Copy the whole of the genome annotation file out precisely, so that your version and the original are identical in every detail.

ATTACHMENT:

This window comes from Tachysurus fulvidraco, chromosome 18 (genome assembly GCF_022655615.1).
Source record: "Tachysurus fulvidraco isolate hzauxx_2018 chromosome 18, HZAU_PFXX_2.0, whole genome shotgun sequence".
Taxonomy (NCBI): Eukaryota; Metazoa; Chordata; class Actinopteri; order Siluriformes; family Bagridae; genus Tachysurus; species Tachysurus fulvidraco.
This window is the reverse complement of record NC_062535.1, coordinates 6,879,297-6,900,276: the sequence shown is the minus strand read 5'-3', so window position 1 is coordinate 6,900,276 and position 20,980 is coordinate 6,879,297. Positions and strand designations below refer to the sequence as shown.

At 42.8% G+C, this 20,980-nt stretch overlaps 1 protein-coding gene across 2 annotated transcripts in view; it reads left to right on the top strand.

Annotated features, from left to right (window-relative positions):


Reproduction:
This window comes from Tachysurus fulvidraco, chromosome 18 (genome assembly GCF_022655615.1).
Source record: "Tachysurus fulvidraco isolate hzauxx_2018 chromosome 18, HZAU_PFXX_2.0, whole genome shotgun sequence".
Taxonomy (NCBI): Eukaryota; Metazoa; Chordata; class Actinopteri; order Siluriformes; family Bagridae; genus Tachysurus; species Tachysurus fulvidraco.
This window is the reverse complement of record NC_062535.1, coordinates 6,879,297-6,900,276: the sequence shown is the minus strand read 5'-3', so window position 1 is coordinate 6,900,276 and position 20,980 is coordinate 6,879,297. Positions and strand designations below refer to the sequence as shown.

At 42.8% G+C, this 20,980-nt stretch overlaps 1 protein-coding gene across 2 annotated transcripts in view; it reads left to right on the top strand.

Annotated features, from left to right (window-relative positions):